In light of that complicated regulatory history, the court found that the evidence plainly showed that “during the life of the charged conspiracy, the FDA was not, and did not believe that it should be, in the business of regulating companies like NECC.” Thus, the bottom line for the court was this: “during the critical times, these defendants (and NECC) could not have defrauded the FDA by interfering with the relevant regulatory functions because there were none to speak of.” The court went on to observe that

“the basic principle that a criminal sanction must follow a clear and positive legal prohibition, so that defendants are not punished for violating an unknowable something … has been applied by the Supreme Court before in the context of determining the scope of an alleged Klein conspiracy … and is simply too well-established and too important to ignore here. This is all the truer when bad things have happened and the thirst for accountability is most acutely felt.”

Thus, this is the rare case in which the vague nature of a federal regulatory scheme combined with the traditional rule of lenity was enough for a court to reverse convictions. Whether in the FDA context or any other, confusing statutes and regulations leave both regulators and prosecutors, as well as those subject to such laws and regulations guessing about their true meaning and proper application. Such confusion cannot fairly lead to criminal charges, regulatory enforcement efforts, or even civil lawsuits, without implicating serious due process issues. The court in this case recognized this fact, perhaps a little late, only after expensive litigation, repeated motions to dismiss, and convictions at trial. But, as Justice Felix Frankfurter astutely observed, “wisdom too often never comes, and so one ought not to reject it merely because it comes late.”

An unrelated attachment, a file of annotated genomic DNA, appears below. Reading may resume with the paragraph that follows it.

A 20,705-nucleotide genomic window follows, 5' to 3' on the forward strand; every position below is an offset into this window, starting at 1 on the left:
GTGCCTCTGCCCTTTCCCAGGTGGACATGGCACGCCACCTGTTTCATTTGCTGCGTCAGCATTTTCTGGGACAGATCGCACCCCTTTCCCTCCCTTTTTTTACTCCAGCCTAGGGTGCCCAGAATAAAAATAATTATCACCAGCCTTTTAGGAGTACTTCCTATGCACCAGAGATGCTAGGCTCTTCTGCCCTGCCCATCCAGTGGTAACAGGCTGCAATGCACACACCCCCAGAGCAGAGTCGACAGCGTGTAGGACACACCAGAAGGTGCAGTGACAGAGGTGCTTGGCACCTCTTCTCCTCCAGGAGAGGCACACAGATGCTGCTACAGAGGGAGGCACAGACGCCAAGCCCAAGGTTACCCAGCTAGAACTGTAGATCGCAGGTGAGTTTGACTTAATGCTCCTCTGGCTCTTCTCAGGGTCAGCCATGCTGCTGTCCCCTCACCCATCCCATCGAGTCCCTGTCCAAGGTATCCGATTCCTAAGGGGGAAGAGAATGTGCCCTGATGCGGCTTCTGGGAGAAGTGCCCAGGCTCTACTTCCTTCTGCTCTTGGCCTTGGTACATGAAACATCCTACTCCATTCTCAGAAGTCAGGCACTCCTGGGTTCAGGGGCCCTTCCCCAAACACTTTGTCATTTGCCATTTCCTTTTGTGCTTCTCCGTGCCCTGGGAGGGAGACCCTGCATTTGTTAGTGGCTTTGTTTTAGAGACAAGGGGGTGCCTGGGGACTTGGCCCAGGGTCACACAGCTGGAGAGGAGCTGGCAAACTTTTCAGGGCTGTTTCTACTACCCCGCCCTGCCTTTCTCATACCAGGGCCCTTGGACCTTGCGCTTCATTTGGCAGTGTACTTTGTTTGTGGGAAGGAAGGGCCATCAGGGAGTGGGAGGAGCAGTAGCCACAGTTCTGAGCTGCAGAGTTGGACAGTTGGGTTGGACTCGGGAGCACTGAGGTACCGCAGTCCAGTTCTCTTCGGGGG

1. United States v. Gregory Conigliaro and Sharon Carter, No. 14-10363 (D. Mass.).
  2. See United States v. Klein, 247 F.2d 908, 916 (2d Cir. 1957).